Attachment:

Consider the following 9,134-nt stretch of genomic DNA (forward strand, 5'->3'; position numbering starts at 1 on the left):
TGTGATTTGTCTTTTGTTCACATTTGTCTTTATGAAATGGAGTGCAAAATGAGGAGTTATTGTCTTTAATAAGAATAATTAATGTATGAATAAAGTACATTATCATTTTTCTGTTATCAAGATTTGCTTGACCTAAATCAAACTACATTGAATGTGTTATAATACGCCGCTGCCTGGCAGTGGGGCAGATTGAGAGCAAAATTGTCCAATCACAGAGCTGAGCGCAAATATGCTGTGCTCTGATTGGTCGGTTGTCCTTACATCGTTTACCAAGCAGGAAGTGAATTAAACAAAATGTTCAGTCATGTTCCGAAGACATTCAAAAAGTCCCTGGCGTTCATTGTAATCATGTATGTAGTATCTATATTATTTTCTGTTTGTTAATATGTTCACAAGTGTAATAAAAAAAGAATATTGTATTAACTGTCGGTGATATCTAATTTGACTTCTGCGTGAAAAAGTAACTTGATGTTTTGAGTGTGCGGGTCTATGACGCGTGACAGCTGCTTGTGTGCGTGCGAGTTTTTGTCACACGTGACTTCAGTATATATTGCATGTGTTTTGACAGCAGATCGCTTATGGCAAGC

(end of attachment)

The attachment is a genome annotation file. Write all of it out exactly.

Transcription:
Consider the following 9,134-nt stretch of genomic DNA (forward strand, 5'->3'; position numbering starts at 1 on the left):
TGTGATTTGTCTTTTGTTCACATTTGTCTTTATGAAATGGAGTGCAAAATGAGGAGTTATTGTCTTTAATAAGAATAATTAATGTATGAATAAAGTACATTATCATTTTTCTGTTATCAAGATTTGCTTGACCTAAATCAAACTACATTGAATGTGTTATAATACGCCGCTGCCTGGCAGTGGGGCAGATTGAGAGCAAAATTGTCCAATCACAGAGCTGAGCGCAAATATGCTGTGCTCTGATTGGTCGGTTGTCCTTACATCGTTTACCAAGCAGGAAGTGAATTAAACAAAATGTTCAGTCATGTTCCGAAGACATTCAAAAAGTCCCTGGCGTTCATTGTAATCATGTATGTAGTATCTATATTATTTTCTGTTTGTTAATATGTTCACAAGTGTAATAAAAAAAGAATATTGTATTAACTGTCGGTGATATCTAATTTGACTTCTGCGTGAAAAAGTAACTTGATGTTTTGAGTGTGCGGGTCTATGACGCGTGACAGCTGCTTGTGTGCGTGCGAGTTTTTGTCACACGTGACTTCAGTATATATTGCATGTGTTTTGACAGCAGATCGCTTATGGCAAGC